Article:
Mar 9, 2006

**Yan Soibelman** (Kansas State University)

*Integral affine structures and non-archimedean geometr*y

I am going to discuss integral affine structures arising in Mirror
Symmetry from two points of view. First one is Gromov-Hausdorff theory
of collapsing Calabi-Yau manifolds. Second one involves Berkovich
theory of non-archimedean analytic spaces. It provides a non-archimedean
analog of the Liouville integrability theory. The relationship to
tropical geometry will be also discussed.

Mar 3, 2006

**Kentaro Hori** (University of Toronto)

*String theory and mathematics*

I plan to show how string theory relates various fields in mathematics,
including symplectic geometry, algebraic geometry, commutative algebra,
and real algebraic geometry, by taking the example of categories of
D-branes in string compactifications.

Feb 16, 2006

**Sergey Fomin** (University of Michigan)

*Catalan numbers and root systems*

The Catalan numbers and their generalizations and refinements can
be viewed as "type A" versions of more general numbers defined
for an arbitrary finite Coxeter group. These numbers come up in a
variety of combinatorial, algebraic, and geometric contexts to be
surveyed in the talk (hyperplane arrangements, noncrossing partitions,
generalized associahedra, and so on), suggesting connections that
transcend mere numerology. Joint work with N.Reading.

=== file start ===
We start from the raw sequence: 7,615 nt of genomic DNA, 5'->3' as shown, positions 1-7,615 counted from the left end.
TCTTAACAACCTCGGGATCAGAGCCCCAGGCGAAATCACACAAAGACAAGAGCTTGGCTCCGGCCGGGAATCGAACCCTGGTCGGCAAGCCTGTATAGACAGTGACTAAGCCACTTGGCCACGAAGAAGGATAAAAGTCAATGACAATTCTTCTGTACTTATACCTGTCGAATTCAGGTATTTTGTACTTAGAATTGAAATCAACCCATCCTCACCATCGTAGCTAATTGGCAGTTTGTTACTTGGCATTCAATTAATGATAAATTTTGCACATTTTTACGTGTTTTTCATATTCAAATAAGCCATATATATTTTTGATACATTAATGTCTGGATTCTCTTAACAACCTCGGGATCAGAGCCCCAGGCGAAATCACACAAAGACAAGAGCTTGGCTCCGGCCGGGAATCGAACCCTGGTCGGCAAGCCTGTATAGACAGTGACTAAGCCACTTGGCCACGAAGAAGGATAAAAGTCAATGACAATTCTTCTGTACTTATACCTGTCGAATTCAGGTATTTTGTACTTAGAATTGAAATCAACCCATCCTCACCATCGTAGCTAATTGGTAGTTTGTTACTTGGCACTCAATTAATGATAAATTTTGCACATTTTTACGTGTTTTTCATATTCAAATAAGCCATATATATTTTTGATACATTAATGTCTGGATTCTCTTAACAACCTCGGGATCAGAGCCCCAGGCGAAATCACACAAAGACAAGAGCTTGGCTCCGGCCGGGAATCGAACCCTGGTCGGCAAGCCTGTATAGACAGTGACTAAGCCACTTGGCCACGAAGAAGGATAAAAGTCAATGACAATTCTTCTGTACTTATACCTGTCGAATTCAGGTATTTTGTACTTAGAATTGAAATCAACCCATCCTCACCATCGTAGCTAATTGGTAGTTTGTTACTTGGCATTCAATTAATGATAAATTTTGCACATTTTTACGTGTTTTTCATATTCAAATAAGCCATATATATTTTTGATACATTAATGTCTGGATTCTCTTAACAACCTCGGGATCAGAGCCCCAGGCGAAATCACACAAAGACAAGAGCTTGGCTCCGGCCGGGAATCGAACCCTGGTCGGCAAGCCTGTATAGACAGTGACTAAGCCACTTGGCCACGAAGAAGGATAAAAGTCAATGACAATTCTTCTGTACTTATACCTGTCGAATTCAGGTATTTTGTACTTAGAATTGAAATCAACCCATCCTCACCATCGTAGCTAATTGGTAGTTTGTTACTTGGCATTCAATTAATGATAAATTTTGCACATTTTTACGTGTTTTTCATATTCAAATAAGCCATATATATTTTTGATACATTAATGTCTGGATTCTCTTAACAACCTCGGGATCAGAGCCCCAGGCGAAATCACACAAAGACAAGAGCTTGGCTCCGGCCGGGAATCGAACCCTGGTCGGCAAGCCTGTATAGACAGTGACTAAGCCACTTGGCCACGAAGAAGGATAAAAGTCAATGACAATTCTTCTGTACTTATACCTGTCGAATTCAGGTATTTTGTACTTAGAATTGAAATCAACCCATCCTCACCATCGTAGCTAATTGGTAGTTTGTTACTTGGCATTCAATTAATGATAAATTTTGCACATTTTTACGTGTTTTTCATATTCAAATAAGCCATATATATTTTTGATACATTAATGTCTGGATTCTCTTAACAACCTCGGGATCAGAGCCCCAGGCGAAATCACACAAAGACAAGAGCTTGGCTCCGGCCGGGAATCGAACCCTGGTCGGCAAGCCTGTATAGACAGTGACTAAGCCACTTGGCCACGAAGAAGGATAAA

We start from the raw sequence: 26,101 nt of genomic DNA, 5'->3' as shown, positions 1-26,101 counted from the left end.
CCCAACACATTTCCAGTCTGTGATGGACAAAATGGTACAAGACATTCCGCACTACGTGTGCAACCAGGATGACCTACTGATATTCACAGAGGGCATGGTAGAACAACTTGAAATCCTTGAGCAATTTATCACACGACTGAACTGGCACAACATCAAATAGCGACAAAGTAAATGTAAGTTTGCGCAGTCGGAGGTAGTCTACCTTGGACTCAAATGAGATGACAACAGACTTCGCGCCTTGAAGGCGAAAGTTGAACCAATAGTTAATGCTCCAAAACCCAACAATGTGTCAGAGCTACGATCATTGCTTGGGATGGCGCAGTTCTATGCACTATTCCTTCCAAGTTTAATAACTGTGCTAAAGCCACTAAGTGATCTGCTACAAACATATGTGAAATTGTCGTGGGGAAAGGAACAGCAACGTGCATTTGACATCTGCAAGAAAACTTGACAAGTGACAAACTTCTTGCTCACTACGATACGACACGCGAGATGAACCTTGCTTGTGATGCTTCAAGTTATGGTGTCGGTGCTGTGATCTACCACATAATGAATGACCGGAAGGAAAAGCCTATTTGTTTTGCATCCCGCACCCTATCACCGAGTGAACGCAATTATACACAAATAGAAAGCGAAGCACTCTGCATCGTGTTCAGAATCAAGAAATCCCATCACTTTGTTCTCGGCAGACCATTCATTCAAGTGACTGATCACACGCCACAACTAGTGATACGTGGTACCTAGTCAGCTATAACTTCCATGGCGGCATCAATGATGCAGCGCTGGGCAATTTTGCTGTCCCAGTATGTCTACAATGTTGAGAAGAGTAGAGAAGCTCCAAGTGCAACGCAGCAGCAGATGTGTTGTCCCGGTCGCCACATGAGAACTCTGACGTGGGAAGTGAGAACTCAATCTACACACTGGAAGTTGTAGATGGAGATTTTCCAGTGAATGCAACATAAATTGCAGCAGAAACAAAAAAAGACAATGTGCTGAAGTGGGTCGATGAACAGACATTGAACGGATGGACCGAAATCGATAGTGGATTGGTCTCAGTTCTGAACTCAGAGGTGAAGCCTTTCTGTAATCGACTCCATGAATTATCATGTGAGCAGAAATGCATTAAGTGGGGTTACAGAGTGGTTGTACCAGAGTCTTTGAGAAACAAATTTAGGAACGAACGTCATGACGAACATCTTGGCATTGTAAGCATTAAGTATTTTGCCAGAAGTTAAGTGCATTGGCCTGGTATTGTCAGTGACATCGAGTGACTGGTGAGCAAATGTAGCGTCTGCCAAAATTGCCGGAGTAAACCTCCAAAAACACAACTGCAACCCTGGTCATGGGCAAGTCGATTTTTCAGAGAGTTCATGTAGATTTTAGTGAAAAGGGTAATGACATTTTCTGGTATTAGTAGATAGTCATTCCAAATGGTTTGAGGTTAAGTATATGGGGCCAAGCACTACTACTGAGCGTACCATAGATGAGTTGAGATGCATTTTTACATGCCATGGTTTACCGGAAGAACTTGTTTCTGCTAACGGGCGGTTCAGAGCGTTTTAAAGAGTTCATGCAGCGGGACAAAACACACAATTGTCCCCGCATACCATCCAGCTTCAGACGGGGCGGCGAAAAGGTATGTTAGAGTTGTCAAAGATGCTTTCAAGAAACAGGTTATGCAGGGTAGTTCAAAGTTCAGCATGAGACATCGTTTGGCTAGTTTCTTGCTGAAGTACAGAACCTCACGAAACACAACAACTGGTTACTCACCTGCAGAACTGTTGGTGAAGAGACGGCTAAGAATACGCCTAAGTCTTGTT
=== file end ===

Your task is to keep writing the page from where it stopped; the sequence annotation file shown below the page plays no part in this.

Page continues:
Feb 10, 2006

Session in common with the *Computability and Complexity in Analysis
and Dynamics Seminar *

**Alex Nabutovsky** (University of Toronto)

*Kolmogorov complexity and some of its applications to geometry*

Friday, 3 February 2006, 2:00PM -- Fields Institute, Stewart Library,

Speaker: **Robert McCann**, University of Toronto

*Ricci curvature bounds for metric measure spaces.*

Abstract: Recently, Lott & Villani (and independently Sturm) used
a set of inequalities proved in a Riemannian setting by Cordero-Erausquin,
Schmuckenschlaeger and myself to give a definition of what it should
mean for a metric space equipped with a Borel reference measure to
have a lower bound on its Ricci curvature. This notion survives Gromov-Hausdorff
limits, and implies a host of consequences about the local and global
geometry of such a metric space.

Thursday, 26 January 2006, 2:00PM -- Fields Institute, Library

Speaker: **Robert Lipshitz**, Stanford University

*Two views of Heegaard-Floer homology*

Heegaard-Floer homology, discovered by P. Ozsvath and Z. Szabo, uses
symplectic geometry (in particular, Lagrangian intersection Floer
homology) to attack problems in 3- and 4- dimensional topology. We
will start by recalling the definition of Lagrangian intersection
Floer homology in general and introducing the special case of Heegaard-Floer
homology. While computing a few examples we will be led to a "cylindrical"
reformulation of Heegaard- Floer homology. Time permitting, we will
conclude by mentioning a few classical applications of Heegaard-Floer
homology, and/or sketching some applications of our reformulation.